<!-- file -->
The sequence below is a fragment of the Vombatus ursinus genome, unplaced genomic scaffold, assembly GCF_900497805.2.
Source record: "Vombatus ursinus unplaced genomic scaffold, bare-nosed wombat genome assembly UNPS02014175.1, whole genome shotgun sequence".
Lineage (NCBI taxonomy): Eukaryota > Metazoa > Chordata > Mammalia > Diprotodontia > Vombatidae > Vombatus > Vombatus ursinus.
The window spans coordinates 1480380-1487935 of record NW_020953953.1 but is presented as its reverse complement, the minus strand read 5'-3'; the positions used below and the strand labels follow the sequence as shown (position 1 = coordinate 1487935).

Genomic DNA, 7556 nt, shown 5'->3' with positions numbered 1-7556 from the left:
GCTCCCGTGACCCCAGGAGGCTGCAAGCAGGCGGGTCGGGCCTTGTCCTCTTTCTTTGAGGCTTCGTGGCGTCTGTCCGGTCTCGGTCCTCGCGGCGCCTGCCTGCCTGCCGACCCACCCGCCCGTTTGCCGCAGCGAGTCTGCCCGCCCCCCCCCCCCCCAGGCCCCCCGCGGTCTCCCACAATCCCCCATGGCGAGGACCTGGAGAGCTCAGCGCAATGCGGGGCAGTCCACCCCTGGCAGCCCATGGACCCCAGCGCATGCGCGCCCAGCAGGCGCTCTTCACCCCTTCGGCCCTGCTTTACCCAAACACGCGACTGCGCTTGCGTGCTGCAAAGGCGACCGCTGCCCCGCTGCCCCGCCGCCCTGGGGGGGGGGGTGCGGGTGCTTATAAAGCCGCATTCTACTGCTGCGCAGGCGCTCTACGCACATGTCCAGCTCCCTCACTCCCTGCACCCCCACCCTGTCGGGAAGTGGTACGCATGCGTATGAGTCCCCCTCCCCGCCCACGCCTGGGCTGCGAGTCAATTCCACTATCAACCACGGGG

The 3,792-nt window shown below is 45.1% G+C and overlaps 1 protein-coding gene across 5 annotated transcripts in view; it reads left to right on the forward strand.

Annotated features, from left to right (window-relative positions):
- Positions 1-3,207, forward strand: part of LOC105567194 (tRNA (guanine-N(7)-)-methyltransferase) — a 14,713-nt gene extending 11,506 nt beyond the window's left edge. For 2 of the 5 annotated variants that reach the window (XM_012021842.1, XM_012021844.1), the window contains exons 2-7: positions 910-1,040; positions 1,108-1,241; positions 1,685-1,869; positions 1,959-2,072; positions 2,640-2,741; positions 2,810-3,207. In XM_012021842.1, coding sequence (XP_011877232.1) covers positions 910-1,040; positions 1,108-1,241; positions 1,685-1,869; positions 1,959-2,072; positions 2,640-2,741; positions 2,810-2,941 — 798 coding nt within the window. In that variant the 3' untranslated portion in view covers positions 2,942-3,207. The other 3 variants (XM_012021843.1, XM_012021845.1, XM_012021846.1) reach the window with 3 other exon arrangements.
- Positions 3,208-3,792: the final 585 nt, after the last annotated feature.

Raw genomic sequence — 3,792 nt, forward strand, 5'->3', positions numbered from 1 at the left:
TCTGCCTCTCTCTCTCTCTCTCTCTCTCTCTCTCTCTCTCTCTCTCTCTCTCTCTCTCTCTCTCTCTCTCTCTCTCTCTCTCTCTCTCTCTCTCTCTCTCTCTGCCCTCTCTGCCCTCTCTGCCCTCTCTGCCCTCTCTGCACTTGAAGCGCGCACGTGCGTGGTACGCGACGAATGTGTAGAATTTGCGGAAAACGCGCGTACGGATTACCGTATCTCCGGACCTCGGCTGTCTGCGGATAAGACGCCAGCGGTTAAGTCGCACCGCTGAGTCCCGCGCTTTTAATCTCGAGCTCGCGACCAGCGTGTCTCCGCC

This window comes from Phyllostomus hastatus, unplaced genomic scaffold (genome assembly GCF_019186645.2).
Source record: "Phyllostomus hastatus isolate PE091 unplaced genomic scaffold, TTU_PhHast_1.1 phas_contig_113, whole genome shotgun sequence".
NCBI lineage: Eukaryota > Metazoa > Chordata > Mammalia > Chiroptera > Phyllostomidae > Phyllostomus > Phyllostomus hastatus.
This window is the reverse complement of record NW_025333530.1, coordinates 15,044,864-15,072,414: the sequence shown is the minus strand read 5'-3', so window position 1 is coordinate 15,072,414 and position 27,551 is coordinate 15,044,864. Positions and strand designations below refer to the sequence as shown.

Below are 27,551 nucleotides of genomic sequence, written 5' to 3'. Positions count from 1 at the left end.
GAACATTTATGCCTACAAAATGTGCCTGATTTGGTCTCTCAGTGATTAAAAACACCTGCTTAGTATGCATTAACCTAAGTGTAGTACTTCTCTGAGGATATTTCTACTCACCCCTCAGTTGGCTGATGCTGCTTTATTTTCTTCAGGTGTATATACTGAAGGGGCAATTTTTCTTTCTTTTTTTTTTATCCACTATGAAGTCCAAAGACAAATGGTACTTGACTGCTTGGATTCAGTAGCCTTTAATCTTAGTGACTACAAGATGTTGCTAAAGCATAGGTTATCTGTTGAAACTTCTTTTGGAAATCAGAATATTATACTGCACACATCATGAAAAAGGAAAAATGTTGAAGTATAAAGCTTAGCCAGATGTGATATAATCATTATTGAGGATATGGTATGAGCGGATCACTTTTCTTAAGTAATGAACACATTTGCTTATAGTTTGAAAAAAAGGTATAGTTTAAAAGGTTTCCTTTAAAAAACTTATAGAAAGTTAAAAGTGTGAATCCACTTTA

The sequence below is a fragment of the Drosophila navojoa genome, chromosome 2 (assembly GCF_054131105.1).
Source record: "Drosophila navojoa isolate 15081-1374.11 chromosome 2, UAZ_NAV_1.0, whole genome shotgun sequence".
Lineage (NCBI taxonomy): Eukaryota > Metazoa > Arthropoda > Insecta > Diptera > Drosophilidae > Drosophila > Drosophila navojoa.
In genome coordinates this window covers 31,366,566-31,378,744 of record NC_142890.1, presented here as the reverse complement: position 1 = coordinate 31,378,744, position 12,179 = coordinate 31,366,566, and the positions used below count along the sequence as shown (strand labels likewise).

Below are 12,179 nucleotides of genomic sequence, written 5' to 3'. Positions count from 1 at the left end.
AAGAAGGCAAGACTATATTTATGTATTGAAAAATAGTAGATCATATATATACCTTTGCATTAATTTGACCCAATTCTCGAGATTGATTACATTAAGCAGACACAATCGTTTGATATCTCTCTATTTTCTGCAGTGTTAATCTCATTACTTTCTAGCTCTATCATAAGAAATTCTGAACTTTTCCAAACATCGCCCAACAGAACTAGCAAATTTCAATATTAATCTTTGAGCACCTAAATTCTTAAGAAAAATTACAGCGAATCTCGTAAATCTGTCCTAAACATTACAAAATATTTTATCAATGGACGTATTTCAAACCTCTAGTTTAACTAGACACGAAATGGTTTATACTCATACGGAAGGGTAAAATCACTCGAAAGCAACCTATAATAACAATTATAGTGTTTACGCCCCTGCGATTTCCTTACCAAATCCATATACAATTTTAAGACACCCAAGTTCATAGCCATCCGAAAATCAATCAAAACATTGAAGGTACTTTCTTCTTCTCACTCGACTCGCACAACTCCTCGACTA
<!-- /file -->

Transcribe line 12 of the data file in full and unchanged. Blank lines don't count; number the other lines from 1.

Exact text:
TCTGCCTCTCTCTCTCTCTCTCTCTCTCTCTCTCTCTCTCTCTCTCTCTCTCTCTCTCTCTCTCTCTCTCTCTCTCTCTCTCTCTCTCTCTCTCTCTCTCTCTGCCCTCTCTGCCCTCTCTGCCCTCTCTGCCCTCTCTGCACTTGAAGCGCGCACGTGCGTGGTACGCGACGAATGTGTAGAATTTGCGGAAAACGCGCGTACGGATTACCGTATCTCCGGACCTCGGCTGTCTGCGGATAAGACGCCAGCGGTTAAGTCGCACCGCTGAGTCCCGCGCTTTTAATCTCGAGCTCGCGACCAGCGTGTCTCCGCC